Google Drive gives you more options for syncing, but does try to convert most files (yes you can override, but that is it's own pain), and I have yet to have a multi-Gig upload of subdirectories actually finish copying without the transfer choking around the 1 Gig mark even though I have close to 10 Gigs free.

One Drive can be setup to sync on a folder basis, but has no option to sort the directories. That seems like an even bigger miss as it means I have to search to find the real file one, then search for file two, then...

Seriously, with mobile taking the center stage, how can all these services that are supposed to augment the mobile experience suck so bad? How do you miss a feature as simple as allowing someone to sort by name?

Feel free to leave suggestions for any alternate services I might not be aware of in the comments.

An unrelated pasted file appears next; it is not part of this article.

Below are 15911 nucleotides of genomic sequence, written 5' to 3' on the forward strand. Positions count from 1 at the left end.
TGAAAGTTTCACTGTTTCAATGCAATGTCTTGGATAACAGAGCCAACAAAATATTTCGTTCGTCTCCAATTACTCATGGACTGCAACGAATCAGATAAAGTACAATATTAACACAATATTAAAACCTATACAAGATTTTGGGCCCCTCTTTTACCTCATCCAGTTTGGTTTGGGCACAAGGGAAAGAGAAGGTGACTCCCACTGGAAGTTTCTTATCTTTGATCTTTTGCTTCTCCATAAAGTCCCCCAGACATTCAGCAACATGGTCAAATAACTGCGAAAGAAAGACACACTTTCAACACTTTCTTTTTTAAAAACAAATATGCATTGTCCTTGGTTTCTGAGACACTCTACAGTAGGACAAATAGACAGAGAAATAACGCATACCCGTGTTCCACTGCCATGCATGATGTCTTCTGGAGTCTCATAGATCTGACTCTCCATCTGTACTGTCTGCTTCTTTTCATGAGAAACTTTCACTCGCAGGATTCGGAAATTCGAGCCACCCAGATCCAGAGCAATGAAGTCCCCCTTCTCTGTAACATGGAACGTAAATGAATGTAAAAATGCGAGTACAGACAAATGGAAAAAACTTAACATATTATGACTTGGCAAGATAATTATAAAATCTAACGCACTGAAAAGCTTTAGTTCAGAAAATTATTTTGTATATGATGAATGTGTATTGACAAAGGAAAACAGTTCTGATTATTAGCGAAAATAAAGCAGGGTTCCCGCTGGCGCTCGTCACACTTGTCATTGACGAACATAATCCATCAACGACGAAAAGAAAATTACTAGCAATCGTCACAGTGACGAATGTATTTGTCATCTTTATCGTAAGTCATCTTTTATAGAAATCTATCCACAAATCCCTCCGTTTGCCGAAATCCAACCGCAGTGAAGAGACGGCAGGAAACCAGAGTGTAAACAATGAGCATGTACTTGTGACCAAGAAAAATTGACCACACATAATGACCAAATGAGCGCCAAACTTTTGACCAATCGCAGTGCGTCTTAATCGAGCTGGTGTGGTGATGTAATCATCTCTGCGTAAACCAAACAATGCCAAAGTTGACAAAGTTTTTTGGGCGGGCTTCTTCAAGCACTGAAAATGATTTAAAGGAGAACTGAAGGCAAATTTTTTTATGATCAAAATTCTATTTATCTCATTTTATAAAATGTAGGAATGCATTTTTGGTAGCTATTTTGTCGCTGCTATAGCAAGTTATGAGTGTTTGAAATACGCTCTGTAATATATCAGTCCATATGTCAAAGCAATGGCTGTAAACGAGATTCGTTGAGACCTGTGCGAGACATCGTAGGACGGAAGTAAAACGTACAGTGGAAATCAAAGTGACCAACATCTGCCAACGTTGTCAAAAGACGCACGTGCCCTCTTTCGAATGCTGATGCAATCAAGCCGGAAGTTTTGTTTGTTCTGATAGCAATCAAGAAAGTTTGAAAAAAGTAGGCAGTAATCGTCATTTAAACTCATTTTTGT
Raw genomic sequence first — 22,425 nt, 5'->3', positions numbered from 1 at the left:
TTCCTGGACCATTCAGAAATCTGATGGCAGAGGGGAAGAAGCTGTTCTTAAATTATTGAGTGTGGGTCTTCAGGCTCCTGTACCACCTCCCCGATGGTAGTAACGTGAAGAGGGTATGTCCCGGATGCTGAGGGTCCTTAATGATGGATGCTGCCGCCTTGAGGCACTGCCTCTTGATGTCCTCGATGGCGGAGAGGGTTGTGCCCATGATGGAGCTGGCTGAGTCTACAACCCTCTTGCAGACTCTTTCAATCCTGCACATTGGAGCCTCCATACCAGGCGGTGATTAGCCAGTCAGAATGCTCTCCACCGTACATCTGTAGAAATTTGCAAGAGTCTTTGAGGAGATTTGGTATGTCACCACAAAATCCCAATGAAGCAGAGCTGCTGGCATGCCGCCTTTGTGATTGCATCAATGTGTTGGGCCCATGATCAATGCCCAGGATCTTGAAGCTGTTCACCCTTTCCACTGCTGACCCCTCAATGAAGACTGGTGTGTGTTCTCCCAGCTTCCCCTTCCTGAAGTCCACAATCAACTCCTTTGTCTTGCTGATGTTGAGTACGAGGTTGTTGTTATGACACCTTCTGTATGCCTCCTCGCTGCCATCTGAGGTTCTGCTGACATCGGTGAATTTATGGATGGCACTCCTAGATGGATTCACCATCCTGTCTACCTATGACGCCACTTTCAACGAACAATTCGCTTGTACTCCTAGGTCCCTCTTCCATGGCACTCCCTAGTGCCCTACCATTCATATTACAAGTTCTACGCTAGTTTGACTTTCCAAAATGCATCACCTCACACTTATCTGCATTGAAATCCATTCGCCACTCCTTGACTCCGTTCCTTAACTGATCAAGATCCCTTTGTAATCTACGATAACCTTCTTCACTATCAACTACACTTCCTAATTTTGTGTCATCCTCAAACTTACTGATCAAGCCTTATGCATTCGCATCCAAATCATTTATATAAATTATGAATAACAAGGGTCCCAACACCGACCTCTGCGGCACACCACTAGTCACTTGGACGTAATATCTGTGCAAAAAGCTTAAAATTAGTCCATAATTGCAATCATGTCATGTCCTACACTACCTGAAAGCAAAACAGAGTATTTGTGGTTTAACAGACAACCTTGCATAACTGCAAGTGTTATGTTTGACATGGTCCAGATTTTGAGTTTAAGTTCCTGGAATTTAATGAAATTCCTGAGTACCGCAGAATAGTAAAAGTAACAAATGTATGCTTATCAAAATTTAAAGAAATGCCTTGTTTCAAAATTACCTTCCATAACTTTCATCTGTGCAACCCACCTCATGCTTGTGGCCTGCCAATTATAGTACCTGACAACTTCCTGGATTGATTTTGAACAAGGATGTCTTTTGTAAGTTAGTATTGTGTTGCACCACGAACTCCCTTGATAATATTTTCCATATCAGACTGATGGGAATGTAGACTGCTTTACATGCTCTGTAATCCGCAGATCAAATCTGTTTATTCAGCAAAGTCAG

Milk - The M is for Music

If you haven't already heard, Samsung has borrowed (copied) a page out of Nokia's playbook and started their own new music service - Milk. I wasn't surprised to see it worked on my Note 3, but was very pleasantly surprised to see it also works on my "burner" phone - an older Galaxy Exhibit 4G.

The Milk service runs on top of Slacker, and so the music catalog has the same breadth (and occasional omission) you will find there. However the service also has the lovely feature of having no ads. So it's like the best of Spotify without the premium charge.

Even better (in my not so humble opinion) you do have a DJ on every couple of songs to give you a bit of the backstory for the song. So it's like having the best of Alt Nation without the Sirius XM subscription. More importantly also without any chance of running into Madison.

So if you own a recent Samsung phone, you should definitely check the service out. A future upgrade is supposed to add the Slacker feature of letting you cache a station on your device for off-internet usage which will let my next West Texas road trip a much more pleasant journey.